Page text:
It took me a while to work out what the famous bon viveur André Simon’ was on about when he said there are no great wines, only great bottles. Investors who depend on a wine to increase in value might point to an objective standard of greatness, but the weight of expectation is a heavy burden. Many an anticipated ‘great’ bottle turns out to be a disappointment, many a no-expectations a lovely surprise, all the more so when the ambiance is right and the conversation flowing.
I’m not sure if the Telegraph columnist Peter Oborne stuck to his new year’s resolution of a dry January, but if he or anyone else managed to overcome their ‘gloom and terror’, then they deserve a pat on the back. Not that they’ll get one from the I-could-if-I-wanted-to-crowd. The dry January deniers are legion, not just a self-interested wine industry and tax-hiking government, but those convincing themselves that daily alcohol consumption could only be someone else’s problem.
Buy on an apple, sell on cheese, so the old wine trade adage goes. If the Himalayan mountains of cheese consumed during the frenzy of January’s Burgundy 2011 week in London are anything to go by, a great deal of the region’s wine has been sold en primeur before it’s even been bottled and delivered. Do you need Burgundy in your cellar? No. Do you want Burgundy in your cellar? Why wouldn’t you if you love wine? As Bordeaux alienates with arrogant pricing, Burgundy has grown in stature and popularity with much improved wine quality, more consistent vintages and greater availability.
I don’t know if it was my conscience that was pricked or my subconscious that kicked in, but either way omitting South Africa from my 2013 crystal ball was an oversight. After my last trip in the summer as a judge at the Old Mutual Wine Trophy Show, I found much to admire in the way Cape producers have gone about addressing deep-seated vineyard problems and a tendency to uniformity of style.
A window seat is a must when you fly into the pink city of Toulouse because of the astonishing bird’s eye view of the natural horseshoe bends in the Lot River as it snakes westward. The flat pastureland and sleepy towns of the Lot Valley exude such an air of deep tranquility that nothing appears to move. Yet for anyone lulled into a false sense of inertia, South West France’s wine region of Cahors is out to prove that nothing could be further from the truth.
Crystal ball-gazing as astrologers will tell you involves interpreting yesterday’s runes, call them what you will, and fashioning them into tomorrow’s near-certainties. Bordeaux’ new trade pact with Pu’er tea suggests that it can work as well with wine as tea leaves. So if the previous year’s harvest is a major clue as to how the world’s wines will turn out this year, it’s not going to take an Einstein to work out that for the second year running Bordeaux is likely to suffer at the hands of Burgundy.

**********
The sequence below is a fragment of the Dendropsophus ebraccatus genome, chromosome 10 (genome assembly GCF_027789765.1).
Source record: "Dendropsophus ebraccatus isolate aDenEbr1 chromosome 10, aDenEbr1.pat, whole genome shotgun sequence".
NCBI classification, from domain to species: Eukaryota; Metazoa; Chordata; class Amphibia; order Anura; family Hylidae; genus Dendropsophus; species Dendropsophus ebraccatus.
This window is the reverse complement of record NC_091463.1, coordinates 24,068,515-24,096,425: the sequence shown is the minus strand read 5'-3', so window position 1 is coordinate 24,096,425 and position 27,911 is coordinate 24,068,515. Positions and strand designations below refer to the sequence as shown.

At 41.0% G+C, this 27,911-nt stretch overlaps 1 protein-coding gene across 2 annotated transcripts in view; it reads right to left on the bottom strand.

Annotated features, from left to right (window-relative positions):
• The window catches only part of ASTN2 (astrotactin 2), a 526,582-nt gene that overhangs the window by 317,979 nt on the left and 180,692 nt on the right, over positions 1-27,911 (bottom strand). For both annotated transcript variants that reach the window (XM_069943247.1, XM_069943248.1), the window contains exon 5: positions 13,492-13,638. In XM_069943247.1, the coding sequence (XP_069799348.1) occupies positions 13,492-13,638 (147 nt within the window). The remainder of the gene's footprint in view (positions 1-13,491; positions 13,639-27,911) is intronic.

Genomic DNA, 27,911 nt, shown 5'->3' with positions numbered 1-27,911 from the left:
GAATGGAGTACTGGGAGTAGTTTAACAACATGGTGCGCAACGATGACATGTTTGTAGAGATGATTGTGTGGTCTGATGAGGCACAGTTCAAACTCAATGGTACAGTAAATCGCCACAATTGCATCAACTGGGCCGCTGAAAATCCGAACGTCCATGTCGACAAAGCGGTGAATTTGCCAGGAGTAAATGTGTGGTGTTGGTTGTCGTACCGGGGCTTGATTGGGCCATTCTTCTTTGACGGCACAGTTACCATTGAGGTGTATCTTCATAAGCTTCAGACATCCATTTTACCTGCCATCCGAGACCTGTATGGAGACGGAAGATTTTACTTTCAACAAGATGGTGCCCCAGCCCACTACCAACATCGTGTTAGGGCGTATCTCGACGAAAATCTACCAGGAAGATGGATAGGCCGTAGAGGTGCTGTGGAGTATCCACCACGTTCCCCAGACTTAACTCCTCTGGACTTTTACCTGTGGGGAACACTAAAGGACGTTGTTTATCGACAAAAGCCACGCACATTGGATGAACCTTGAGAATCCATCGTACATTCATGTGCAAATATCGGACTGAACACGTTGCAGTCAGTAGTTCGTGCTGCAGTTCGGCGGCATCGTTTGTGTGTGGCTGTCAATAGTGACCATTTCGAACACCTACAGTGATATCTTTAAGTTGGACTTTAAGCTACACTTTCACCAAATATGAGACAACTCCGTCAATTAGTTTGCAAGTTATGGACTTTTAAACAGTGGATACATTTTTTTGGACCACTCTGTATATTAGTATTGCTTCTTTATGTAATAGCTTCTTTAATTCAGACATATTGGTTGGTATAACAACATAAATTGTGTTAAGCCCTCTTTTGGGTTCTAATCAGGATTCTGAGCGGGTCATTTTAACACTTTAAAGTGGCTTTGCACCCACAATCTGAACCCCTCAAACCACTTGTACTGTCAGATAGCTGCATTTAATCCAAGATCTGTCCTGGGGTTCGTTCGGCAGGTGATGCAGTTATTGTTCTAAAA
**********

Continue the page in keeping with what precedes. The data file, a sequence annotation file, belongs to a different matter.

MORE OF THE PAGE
It doesn't seem that long ago that I first visited The Sampler and tried out its pioneering dispenser, the Enomatic. For next to no cost, you could taste a range of wines by sticking your Oyster-style card in a machine which dispensed a tasting glassful of the wine in question. It was such a no-brainer that many other excellent wine merchants followed suit, among them Vagabond Wines at Fulham Broadway, Bottle Apostle in north London and the extraordinary new temple to fine wine, Hedonism Wines in Mayfair.
Food and wine matching is neither an art nor a science and much of the time it can be taken with a decent pinch of salt. It was brought home to me having recently returned from China where restaurant customers knocked back their wines that Western sommeliers would demand marriages for in heaven. No one dish resembles another. Our own likes and dislikes apart, the quality of the raw materials, the seasoning, saucing and spicing, are simply too varied to suit a one-wine-fits-all formula.
A taste of wine is worth 100 ads. So it proved with the wine walks which are consistently one of the most popular features of the Wine Gang’s Christmas tastings in London, Edinburgh and Bath. Groups of 10 wine consumers go walkabout with a member of the Wine Gang, stopping at different exhibitors to taste and talk about a wine. The interaction gives everyone the chance to taste wines normally outside their comfort or shopping zones and it gives the five members of the Wine Gang invaluable feedback as to consumer preferences.
I was chatting to a wine industry luminary last month who told me that they’d accepted the presidency of the International Wine & Spirit Competition thinking that it was the International Wine Challenge. IWSC? IWC? A simple enough mistake to make and a reminder that even those in the know can get confused now that medals are scattered like confetti and wine competitions two a penny.